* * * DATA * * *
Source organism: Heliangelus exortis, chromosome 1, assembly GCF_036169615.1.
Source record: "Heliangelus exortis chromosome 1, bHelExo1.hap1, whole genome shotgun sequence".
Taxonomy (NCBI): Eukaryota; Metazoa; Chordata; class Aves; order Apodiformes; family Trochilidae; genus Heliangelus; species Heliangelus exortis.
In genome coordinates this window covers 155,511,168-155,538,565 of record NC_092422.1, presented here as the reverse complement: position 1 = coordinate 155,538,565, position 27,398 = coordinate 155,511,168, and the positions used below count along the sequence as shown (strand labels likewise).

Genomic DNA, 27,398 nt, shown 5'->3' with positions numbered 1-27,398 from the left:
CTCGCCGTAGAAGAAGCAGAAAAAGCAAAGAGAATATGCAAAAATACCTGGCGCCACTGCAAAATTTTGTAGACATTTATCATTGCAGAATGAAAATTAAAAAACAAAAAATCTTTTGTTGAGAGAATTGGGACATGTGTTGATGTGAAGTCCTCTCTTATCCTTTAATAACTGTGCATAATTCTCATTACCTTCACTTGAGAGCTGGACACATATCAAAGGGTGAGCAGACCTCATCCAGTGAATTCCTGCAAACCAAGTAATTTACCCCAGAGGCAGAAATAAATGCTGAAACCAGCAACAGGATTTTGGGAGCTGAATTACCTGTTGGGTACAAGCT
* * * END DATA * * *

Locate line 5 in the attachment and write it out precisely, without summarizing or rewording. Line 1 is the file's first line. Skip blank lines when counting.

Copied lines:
Genomic DNA, 27,398 nt, shown 5'->3' with positions numbered 1-27,398 from the left: